Pancaldi by Hanorah (1988)


First thing’s first, this is not worth the amount of money wanted for it, and with that out of the way, I can get down to business. Pancaldi by Hanorah (1988) was made by Hanorah via Diana di Silva for the Italian men’s sartorial brand Pancaldi Co., later to be known as Pancaldi and B after it was bought out. Originally this was launched in 1988 then received a concentration upgrade to Eau de Toilette Concentrée in 1989, which did a few things to tweak the smell just a tad. This review is concerned with that later, more concentrated version, but the fragrance pyramids published for both are the same. The rough gist of Pancaldi is to be a clean, aromatic fougère, a bridge of sorts between the earthy mossy green stuff of the 70’s, and the soapier more citrus-forward eventually psuedo-aquatic stuff of the 80’s into the 90’s. For this reason, if you’ve smelled stuff ranging from Azzaro pour Homme (1978), Dunhill Blend 30 (1978), Pascal Morabito Or Black (1982), and Drakkar Noir by Guy Laroche (1982), to Houbigant Duc de Vervins (1985), Givenchy Xeryus (1986), Lomani pour Homme (1987) Alain Delon Plus (1987), and Gucci Nobile (1988), you’ve already smelled most of what’s in Pancaldi and you probably don’t need this. That said, it’s extremely well-done because duh, it was made in the 80’s and not cost-minimized and market-maximized for the biggest cynical corporate demographic-fueled bang-for-buck like you typical Paco Rabanne Invictus (2013) clone of a clone of a clone is today. Instead, you’re just getting a 4th generation cassette dub of Drakkar Noir remixed with a bit of 70’s brown-sound that has the loudness cranked to 11 if you get the Concentrée version.

The opening of Pancaldi Concentrée is a barrage of stiff juniper, wormwood, basil, bergamot, lemon and soapy lavender with touches of then-fashionable dimetol and dihydromyrcenol. The heart goes more for the lavender, clary sage, and geranium with bits of carnation, pimento berry, and smoke from vetiver and clove. Cinnamon and pine give the woodsy spicy 70’s walnut paneling treatment while the soapy clean 80’s fougère goodness that makes this fragrance one of the “Drakkar Noir Pod People” intermixes. The juniper shows back up later in the wear and gives us a bit of a link back to something like Creed Baie de Genièvre (1982), and in some ways I get hints of Puig Quorum (1982) in here too, especially once the base shows up. The pine and leather bits bring me to the Nobile comparison while the tonka and oakmoss mixed with castoreum and benzoin bring me the Quorumand Or Black bits, while the Drakkar, Lomani, Alain Delon, and everything else just ride on top like an orgy of 80’s fougère pastiche. If I make that sound exciting, trust me when I say it is not, as all this does to me is smell like how it would sound to play 12 different hits from the 80’s that I like all at the same time, making for a really big jumble of things that actually sort of gives me a headache. Once it all calms down, the dry-down most closely resembles a cross between the AD Plus and a later throwback fougère from Parfums de Coeur called King (2008), which tried to revive this style on the cheap doing a similar all-things-80’s mashup but forgot about ingredient quality. Best use is as a year-round signature I guess, and performance is decent for the normal, great for the concentrated one. The Mafioso-looking dude on the original boxes just about summarizes the attitude of this one too.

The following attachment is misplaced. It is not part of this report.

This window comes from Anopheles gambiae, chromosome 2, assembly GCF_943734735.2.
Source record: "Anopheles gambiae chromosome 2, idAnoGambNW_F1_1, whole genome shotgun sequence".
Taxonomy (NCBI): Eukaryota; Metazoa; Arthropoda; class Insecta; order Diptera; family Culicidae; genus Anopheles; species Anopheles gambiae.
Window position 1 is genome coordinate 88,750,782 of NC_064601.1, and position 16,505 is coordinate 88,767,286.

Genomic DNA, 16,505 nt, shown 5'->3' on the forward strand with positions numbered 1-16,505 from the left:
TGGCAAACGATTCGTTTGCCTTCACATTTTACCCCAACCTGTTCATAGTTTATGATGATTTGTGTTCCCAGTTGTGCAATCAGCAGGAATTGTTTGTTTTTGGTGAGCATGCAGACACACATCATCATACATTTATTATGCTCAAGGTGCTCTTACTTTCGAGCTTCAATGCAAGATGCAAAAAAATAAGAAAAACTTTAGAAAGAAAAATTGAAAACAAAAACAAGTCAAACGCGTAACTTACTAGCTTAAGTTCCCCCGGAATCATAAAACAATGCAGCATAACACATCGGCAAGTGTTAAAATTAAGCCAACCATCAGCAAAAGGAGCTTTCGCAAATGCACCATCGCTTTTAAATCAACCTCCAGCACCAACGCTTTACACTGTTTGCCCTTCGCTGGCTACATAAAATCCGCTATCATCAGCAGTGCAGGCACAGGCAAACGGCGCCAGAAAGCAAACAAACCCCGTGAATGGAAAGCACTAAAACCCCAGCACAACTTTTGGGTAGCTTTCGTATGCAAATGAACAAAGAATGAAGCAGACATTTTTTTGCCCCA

I like what’s in this goulash of 80’s casual scent craft, it just comes across as a jumble you need a bit of patience to sit through until the hook shows up in the finish, like listening to the mid-section of In-A-Gadda-Da-Vida waiting for the chorus to return and nail the experience. The regular Pancaldi is stated to be a bit mintier and cleaner, with less of all this infused aromatic density, and I dare say that I might like that one more. Thankfully, it seems like Pancaldi under it’s new name of Pancaldi and B re-issued that one in new packaging along with a women’s version, although nobody seems to know or care about it since it’s under a private label now and only found through Pancaldi and B themselves outside eBay. Even if you do spring for that modern issue of the standard old 1988 Pancaldi, you’re still getting a very tried-and-probably-tired 80’s fougère experience, and this long-retired Concentrée seemingly is just a much rarer, stronger, and overpriced rendition of the experience. In as much as it matters to the collector of all things masculine from the 1980’s, there are better and more unique unicorns to hunt, even among other Diana di Silva products like Gianfranco Ferré for Man (1986). If you’re really into these 80’s kitchen sink fougères that were all trying to out-do each other and their source inspiration Drakkar Noir, you could at least hunt down a bottle of Alain Delon Plus or a vintage example of Givenchy Xeryus instead, as both of them are far more balanced and have a bit more to say about themselves than an overdose of juniper and a jumble of base notes. If this was a cheap thrill, I might have given it a thumbs up. Neutral

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